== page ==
Waiting for winter

From Web surfers to radio programs, the country is looking to the skies for rain.

By GIL STERN STERN SHEFLER
November 18, 2010 06:04
2 minute read.
BATHERS ARE still able to enjoy Tel Aviv’s beach t

Beach 311. (photo credit: Marc Israel Sellem)

 
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It’s a national obsession that repeats itself every year. As the long summer nears its expected end, Israelis become increasingly anxious over when the Middle-Eastern heat will abate and blessed winter rains return. Last month, the season’s first downpour arrived on time, leaving a few millimeters of precipitation and some puddles behind. But since then not a drop has fallen, and temperatures have soared much past the norm for the season.

“November is an autumn month, not a wintry one, and it still has hot days, but this November has been particularly scorching,” Rinat Rahmim, a forecaster for the Israel Meteorological Service, said on Wednesday.

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“Last week we had all-time record highs. For instance, it was 36.6º Celsius in Beit Dagan.”

Winters in Israel are short but usually relatively stormy. It may come as a surprise to some that Jerusalem’s annual precipitation is 554 mm., only 29 mm. less than London, which averages 583 mm. per year. But in Israel all rain falls within a six-month period. So far, very little rain has fallen and many locals long for balmier, wetter days.

On Galgalatz, Army Radio’s sister station, producers dedicated an entire two-hour show to songs featuring the word rain in them last week.

Others have expressed their longing for rain on the Internet. Over 92,000 people are members of a Facebook page in Hebrew titled “Smell of Rain.” The page is flooded with comments and poems in praise of downpours in all its forms.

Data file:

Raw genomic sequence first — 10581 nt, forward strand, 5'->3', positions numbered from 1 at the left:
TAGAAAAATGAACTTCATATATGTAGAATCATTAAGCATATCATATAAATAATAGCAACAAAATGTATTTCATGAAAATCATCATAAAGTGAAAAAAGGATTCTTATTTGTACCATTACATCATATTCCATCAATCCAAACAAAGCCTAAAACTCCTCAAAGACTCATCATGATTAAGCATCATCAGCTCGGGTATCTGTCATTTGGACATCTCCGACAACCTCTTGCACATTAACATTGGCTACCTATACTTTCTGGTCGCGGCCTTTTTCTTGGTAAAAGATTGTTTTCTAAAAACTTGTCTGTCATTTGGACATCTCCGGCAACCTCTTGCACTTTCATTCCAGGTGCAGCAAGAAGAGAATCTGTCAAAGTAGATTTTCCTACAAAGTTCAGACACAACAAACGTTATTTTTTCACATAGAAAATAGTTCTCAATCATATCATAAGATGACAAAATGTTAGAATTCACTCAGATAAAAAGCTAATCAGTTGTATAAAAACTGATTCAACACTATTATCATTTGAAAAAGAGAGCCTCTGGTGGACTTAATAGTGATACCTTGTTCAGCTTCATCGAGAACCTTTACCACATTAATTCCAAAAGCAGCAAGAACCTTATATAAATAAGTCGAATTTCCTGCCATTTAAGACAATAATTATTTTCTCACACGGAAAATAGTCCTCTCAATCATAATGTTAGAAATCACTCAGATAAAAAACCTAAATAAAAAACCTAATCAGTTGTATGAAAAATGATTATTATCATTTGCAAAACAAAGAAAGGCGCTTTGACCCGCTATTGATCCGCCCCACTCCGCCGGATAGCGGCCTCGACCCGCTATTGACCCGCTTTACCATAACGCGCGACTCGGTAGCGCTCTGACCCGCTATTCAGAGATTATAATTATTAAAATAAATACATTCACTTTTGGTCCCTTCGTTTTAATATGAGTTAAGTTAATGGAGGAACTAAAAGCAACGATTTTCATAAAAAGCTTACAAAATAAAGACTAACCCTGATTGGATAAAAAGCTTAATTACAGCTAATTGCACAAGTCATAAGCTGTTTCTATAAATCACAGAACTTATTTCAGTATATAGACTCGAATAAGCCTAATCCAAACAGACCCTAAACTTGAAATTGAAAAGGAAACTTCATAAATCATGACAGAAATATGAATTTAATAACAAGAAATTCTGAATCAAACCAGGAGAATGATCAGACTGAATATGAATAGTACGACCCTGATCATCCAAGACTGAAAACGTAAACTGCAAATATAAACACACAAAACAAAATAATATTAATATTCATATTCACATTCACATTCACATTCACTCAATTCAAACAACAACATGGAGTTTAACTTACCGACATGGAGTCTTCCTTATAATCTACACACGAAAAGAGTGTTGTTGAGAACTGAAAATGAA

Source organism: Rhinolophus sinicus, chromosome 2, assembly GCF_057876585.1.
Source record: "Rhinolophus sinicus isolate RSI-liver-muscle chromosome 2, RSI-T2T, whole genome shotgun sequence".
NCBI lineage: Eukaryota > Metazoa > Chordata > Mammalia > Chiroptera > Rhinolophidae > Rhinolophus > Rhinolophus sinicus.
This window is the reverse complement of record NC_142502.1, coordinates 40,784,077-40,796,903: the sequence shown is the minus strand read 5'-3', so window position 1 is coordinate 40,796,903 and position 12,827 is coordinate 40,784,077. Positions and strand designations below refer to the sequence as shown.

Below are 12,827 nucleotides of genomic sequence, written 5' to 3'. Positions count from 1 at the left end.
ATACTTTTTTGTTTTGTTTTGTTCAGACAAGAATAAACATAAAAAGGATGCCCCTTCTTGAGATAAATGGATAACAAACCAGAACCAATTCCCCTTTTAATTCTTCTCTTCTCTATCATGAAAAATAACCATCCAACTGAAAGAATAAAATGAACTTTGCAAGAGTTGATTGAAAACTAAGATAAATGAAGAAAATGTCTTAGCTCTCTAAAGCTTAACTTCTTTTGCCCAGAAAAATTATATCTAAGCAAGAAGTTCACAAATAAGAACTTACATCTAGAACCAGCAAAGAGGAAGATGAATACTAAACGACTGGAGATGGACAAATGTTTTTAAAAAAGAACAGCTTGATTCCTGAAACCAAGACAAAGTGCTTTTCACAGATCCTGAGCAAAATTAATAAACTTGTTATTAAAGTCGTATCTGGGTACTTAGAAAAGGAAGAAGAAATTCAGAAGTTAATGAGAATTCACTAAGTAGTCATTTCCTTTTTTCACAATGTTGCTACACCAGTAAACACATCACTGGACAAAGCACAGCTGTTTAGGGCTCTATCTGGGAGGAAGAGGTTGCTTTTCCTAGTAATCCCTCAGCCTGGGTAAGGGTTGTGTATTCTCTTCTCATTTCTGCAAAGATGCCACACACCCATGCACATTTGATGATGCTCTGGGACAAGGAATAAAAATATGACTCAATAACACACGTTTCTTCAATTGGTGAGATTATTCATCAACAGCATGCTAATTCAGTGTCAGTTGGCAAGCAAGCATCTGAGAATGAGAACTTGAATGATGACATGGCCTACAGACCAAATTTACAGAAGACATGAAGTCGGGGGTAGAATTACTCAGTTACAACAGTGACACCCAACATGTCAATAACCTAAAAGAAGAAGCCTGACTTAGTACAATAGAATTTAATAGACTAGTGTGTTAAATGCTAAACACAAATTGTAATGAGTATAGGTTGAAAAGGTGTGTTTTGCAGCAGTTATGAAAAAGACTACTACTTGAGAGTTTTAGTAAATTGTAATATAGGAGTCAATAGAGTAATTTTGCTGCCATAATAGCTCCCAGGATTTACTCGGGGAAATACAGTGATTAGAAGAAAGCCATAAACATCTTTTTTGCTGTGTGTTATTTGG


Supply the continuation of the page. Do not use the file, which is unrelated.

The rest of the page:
“The only thing missing in our country is a real European winter,” one member wrote on Wednesday.



This year’s crops have already been hurt by the unusual conditions of the past few weeks. Bananas and persimmons have ripened early, causing serious problems for farmers.

“They came early this season because of the weather, and prices have plummeted,” Ilan Eshel, head of the Israel Fruit and Vegetable Council, said on Wednesday.

“Growers are trying to sell desperately. If the drought continues into late December, we’ll have irreparable damage to the agricultural sector.”

Cattle ranchers are also suffering. Brush fires have turned large swaths of pasture on the Golan Heights into ashen wastelands.

Even travel to and from Israel has been affected by the weather. A thick fog descended on the littoral part of the country on Tuesday, closing Ben-Gurion Airport and cutting Israel off from the world for several hours.

“We’re currently in a synoptic phase where if it doesn’t rain, fog appears,” Rahmim explained.

Is there an end in sight to summer’s reign? “No change is expected in the coming week,” Rahmim said. “Maybe a few scattered showers in the North on Monday and Tuesday. We gave an annual forecast earlier this year, and we predict below average precipitation, but it’s still too early to say for sure. It’s still a prediction.”

Still, some good things may come out of the dry spell. As The Media Line’s Arieh O’Sullivan reported last week, rabbis, imams and priests joined forces in Jerusalem to pray for the onset of rain. If the quest for peace in the Middle East won’t bring people together, maybe the drought will.

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